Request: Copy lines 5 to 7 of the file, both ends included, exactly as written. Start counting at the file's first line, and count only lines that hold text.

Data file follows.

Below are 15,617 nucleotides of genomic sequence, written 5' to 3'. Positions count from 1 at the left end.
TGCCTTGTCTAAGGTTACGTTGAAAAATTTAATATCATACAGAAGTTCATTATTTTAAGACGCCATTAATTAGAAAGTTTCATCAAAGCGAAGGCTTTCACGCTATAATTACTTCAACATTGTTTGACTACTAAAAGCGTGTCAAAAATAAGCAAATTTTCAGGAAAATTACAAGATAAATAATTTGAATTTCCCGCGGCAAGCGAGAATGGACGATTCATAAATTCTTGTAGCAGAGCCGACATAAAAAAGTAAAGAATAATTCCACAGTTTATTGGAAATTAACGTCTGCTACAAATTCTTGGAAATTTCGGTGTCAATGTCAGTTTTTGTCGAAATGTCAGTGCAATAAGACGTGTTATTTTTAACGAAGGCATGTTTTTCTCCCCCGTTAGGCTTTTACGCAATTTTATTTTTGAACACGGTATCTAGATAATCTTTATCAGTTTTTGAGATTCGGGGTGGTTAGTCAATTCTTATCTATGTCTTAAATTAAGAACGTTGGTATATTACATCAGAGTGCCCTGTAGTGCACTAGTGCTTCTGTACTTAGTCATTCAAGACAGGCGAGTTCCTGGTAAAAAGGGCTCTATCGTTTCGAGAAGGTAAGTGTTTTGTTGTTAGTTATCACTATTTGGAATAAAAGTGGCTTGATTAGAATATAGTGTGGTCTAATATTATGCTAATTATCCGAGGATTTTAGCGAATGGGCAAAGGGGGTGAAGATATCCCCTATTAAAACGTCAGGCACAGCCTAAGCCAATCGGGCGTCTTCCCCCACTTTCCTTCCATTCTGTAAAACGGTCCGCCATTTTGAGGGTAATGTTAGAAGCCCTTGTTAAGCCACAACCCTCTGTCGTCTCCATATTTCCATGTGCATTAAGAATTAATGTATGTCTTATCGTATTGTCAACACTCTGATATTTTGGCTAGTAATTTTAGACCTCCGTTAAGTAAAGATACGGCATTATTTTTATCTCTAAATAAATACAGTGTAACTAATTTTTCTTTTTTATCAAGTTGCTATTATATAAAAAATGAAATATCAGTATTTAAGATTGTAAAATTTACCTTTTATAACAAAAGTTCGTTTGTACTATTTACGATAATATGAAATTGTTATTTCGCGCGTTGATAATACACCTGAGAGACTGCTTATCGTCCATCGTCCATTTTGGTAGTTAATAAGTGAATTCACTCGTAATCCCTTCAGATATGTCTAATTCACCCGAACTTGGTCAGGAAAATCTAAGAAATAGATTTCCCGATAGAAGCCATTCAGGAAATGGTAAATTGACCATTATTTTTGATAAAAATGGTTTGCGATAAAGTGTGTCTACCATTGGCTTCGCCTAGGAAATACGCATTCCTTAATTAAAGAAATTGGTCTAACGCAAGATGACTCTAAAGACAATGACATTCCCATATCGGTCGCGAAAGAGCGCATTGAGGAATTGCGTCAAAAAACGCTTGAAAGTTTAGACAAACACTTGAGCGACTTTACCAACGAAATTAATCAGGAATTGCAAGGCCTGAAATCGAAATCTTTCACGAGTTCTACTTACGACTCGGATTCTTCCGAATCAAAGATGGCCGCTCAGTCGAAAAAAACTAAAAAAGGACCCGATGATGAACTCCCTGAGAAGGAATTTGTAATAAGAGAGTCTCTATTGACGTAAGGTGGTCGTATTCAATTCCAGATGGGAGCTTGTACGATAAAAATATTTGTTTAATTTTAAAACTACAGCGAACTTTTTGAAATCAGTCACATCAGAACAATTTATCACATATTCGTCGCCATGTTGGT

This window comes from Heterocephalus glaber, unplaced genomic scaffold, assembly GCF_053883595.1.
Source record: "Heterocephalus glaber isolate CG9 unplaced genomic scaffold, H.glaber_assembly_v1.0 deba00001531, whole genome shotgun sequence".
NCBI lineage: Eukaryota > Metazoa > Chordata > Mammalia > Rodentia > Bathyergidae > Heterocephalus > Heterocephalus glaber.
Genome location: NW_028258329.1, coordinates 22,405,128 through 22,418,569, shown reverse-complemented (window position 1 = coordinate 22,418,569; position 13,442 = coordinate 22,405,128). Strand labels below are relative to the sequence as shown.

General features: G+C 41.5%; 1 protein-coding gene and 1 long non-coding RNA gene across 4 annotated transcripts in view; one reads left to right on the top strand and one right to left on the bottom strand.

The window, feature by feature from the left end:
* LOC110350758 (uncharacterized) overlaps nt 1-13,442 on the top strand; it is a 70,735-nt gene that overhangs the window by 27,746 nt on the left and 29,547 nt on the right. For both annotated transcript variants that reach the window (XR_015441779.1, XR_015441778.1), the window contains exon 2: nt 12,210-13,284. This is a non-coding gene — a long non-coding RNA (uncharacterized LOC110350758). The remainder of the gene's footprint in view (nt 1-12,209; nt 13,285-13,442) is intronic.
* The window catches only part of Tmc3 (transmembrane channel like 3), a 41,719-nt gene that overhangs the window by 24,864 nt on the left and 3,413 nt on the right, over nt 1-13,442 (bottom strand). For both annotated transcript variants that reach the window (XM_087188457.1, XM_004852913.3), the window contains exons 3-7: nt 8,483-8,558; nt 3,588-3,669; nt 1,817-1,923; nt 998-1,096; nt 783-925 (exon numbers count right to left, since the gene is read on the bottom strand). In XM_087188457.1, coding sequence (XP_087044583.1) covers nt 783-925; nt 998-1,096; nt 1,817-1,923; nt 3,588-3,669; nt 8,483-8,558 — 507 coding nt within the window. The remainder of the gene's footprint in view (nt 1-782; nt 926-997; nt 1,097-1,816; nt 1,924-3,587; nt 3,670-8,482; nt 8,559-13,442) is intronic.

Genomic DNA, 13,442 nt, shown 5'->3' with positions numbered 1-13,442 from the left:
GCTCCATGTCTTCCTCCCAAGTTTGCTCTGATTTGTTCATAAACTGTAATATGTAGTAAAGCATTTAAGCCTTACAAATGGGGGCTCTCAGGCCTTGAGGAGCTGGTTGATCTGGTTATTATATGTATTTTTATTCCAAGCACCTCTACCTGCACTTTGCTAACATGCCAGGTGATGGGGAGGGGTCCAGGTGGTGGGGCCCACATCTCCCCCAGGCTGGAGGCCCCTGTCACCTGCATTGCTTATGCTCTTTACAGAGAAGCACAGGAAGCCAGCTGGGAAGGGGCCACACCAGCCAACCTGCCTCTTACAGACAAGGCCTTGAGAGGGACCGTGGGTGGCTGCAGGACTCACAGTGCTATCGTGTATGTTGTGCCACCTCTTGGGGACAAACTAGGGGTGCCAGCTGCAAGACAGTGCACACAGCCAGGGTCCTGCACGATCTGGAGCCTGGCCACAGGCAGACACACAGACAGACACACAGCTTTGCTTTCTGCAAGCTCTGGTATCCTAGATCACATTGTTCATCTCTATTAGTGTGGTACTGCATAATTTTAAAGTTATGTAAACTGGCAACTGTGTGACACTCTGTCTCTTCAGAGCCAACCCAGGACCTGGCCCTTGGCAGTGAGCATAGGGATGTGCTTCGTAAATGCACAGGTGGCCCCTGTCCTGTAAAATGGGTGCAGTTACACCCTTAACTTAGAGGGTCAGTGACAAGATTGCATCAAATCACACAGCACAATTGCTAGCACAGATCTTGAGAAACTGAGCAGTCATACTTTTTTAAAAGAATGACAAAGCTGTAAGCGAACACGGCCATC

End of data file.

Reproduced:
NCBI lineage: Eukaryota > Metazoa > Chordata > Mammalia > Rodentia > Bathyergidae > Heterocephalus > Heterocephalus glaber.
Genome location: NW_028258329.1, coordinates 22,405,128 through 22,418,569, shown reverse-complemented (window position 1 = coordinate 22,418,569; position 13,442 = coordinate 22,405,128). Strand labels below are relative to the sequence as shown.

General features: G+C 41.5%; 1 protein-coding gene and 1 long non-coding RNA gene across 4 annotated transcripts in view; one reads left to right on the top strand and one right to left on the bottom strand.